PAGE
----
Newby needing help with roasting

jkaylor

New member
Feb 16, 2006
3
0
Groton, CT
Hello everyone,

I recently started roasting coffee using a Fresh Roast 8 air roaster that I got at a gargae sale. My question is this, for a good C+/FC roast, how long should I start the cool down after the 2nd crack starts. With my roaster, the 2nd crack (sounds like popcorn poping) starts about 4 minutes into the roast. Usually the beans, depending on the type they are, normally I l use a kenyan or sumatra, come out a medium brown color and have shiny spots on them. I usually get a good cup with them. I use a Chemex pour over pot and chemex filters. Just looking to get some information. thanks for the help.

Jeff
Groton, CT
 

ElPugDiablo

New member
Jul 16, 2004
991
0
Hartford and New Haven, CT
jkaylor said:
My question is this, for a good C+/FC roast, how long should I start the cool down after the 2nd crack starts. With my roaster, the 2nd crack (sounds like popcorn poping) starts about 4 minutes into the roast.

With City plus to Full City, you should be on either side of the second crack, meaning you either don't get into second or just a few cracks.

If your second crack starts about 4 minutes into the roast, you need to lower your temp. Even with an air roaster that seems too fast.
 
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jkaylor

New member
Feb 16, 2006
3
0
Groton, CT
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Thanks for the help ElPug. I don't know if my coffee roaster can have the temp adjusted. I did test the voltage in my house, and Im reading 127 volts. Do you think this could be causing the problem? Anyway, thanks for the help.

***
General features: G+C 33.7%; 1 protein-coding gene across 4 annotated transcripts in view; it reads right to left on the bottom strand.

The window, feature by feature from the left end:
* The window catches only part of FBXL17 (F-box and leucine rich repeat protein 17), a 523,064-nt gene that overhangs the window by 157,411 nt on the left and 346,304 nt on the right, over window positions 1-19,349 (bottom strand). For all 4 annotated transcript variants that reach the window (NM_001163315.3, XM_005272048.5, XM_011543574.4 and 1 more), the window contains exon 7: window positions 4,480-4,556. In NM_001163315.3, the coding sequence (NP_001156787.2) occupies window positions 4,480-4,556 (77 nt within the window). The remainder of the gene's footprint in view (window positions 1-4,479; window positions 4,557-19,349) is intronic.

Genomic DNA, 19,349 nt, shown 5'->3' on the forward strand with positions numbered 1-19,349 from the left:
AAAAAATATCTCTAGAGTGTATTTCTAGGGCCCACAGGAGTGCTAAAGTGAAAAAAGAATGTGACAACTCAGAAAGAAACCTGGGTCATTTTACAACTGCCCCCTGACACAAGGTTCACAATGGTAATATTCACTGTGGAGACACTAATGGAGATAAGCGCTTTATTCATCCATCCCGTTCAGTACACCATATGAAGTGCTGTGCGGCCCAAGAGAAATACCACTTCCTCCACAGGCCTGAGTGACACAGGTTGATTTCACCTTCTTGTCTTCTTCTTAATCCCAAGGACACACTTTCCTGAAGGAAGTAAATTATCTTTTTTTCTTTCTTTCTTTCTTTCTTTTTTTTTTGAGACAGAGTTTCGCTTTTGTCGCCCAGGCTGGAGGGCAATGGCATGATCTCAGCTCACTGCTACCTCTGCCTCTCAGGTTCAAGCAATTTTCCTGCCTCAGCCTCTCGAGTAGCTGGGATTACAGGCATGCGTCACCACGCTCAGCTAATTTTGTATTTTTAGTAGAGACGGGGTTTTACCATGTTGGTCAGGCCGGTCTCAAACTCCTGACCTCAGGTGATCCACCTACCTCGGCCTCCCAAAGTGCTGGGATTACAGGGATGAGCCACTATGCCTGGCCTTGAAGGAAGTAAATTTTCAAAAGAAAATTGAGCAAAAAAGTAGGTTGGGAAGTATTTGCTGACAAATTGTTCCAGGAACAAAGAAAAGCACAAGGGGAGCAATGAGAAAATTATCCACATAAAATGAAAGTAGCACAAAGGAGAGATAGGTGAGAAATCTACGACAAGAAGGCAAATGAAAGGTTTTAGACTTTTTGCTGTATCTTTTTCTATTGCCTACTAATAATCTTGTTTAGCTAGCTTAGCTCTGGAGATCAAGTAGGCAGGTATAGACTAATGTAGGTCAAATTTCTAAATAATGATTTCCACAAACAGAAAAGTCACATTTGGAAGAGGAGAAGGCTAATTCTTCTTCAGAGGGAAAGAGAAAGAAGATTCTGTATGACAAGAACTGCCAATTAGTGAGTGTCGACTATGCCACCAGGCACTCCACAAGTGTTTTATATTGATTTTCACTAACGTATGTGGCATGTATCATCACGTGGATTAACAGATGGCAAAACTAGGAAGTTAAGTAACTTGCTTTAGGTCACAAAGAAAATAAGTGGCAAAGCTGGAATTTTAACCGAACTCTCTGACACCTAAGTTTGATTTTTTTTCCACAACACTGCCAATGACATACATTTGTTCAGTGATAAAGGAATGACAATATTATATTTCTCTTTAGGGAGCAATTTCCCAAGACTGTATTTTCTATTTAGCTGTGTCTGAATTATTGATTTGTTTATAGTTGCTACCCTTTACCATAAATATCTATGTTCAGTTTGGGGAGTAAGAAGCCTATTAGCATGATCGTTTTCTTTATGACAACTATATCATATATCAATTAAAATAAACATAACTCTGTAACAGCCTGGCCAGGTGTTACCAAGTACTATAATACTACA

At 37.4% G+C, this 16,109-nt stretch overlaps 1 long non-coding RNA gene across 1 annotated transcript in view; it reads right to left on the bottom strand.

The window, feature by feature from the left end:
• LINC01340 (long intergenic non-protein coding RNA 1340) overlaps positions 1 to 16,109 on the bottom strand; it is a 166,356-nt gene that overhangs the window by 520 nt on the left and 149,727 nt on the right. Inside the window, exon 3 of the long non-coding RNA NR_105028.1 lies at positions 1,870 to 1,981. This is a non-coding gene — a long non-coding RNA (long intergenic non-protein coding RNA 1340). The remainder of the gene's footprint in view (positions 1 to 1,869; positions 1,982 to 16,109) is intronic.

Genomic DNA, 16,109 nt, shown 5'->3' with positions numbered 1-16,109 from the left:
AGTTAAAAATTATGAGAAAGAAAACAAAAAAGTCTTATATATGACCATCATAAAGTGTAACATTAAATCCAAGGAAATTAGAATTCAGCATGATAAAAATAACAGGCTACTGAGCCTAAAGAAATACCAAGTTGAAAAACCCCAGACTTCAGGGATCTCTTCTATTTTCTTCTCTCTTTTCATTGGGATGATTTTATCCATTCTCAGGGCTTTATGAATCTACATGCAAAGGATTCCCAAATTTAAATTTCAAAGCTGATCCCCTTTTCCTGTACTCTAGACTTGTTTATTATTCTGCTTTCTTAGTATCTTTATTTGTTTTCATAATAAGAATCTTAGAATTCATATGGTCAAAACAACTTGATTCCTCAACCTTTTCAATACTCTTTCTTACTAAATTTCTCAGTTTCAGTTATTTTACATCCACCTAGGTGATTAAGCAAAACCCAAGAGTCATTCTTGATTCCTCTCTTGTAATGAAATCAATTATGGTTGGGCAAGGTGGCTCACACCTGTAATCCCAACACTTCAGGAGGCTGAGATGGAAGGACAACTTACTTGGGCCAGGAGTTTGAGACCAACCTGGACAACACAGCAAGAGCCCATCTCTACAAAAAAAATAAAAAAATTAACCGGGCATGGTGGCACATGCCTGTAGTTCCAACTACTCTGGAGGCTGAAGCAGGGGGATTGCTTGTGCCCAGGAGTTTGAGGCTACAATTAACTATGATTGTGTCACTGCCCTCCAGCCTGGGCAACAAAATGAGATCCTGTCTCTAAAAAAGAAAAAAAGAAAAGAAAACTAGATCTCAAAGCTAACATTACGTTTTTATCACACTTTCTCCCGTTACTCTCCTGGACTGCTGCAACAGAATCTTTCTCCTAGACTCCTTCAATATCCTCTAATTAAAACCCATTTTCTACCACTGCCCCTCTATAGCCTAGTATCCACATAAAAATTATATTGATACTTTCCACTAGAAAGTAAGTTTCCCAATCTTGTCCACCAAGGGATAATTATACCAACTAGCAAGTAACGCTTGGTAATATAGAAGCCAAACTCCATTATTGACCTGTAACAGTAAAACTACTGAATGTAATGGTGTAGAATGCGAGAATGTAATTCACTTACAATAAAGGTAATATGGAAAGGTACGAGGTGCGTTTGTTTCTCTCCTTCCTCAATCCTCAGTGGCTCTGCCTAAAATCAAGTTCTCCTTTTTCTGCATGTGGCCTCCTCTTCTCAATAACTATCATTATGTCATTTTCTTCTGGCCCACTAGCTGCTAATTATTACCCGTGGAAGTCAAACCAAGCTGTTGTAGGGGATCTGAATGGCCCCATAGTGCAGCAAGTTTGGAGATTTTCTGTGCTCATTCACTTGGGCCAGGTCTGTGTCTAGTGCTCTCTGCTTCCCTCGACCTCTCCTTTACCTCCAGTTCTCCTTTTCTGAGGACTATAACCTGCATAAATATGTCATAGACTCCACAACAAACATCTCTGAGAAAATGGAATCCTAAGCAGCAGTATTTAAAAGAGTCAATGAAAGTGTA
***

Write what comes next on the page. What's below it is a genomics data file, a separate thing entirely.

Jeff
 

FPDoc78

New member
Jul 30, 2006
14
0
Kentucky
Could he just pull back on the amount? If he has no temp adjustments the amount he puts in would control the roast time. Lesser volume=slower roast. I wonder if you just roast a little less if that would increase your roast time to closer to 6 minutes.
 

topher

Super Moderator
Staff member
Aug 14, 2003
3,717
8
Boca Raton
FPDoc78 where do you get your facts? I read you thought roasters make $8 an hour...now you are saying that if you put less coffee in a roaster that can not have its temp adjusted it should take less time? umm....lets see less mass...same temp...quicker roasts..that thar is why we be makin 8 bux an hour :p
 

johng99

New member
Feb 3, 2006
16
0
yeah,
I would be in the camp of "smaller batch = less mass in the roaster which for a fixed heat input would mean more heat to the beans" You may want to look at buying a variac to reduce the voltage source for the roaster as a means of controlling the roast - I have heard that this can be done with some hot-air style roasters, but I have no experience with doing this.
 

FPDoc78

New member
Jul 30, 2006
14
0
Kentucky
Well topher you might want to actually read up on air roasters. They work just a hair differently than drum roasters. I do know a little bit about this particular roaster and it irritates me that you actually made me do research to prove you wrong.

From sweetmarias.com/fact sheet

NOTE ON ALL AIR ROASTERS: All air roasters use the beans to trap the hot air, so while it may seem counterintuitive, more beans will actually roast darker and less beans lighter. A too small batch may mean that the hot air blows past the beans and does not roast them at all.

And I merely googled the salary of roasters. If you make mass amounts of money roasting coffee for a living more power to you.

Thanks
 

coffeefanaddict

New member
Sep 16, 2006
3
0
Albuquerque NM
After you get through FC, I have just turned the dial over to cool down for a few seconds then back to the minutes area to get the heat back on. You can play with that for a few roasts until you get a good time gap between FC and SC. You can also buy the 29 dollar digital temp probe from Linens and Things its the one that actually has a long metal probe and a max temp of just over 500 degrees, drill a small hole in the top of the Chaff collector and slip that probe in. Now you can monitor the temps for FC and SC and everything else. It works well.
 
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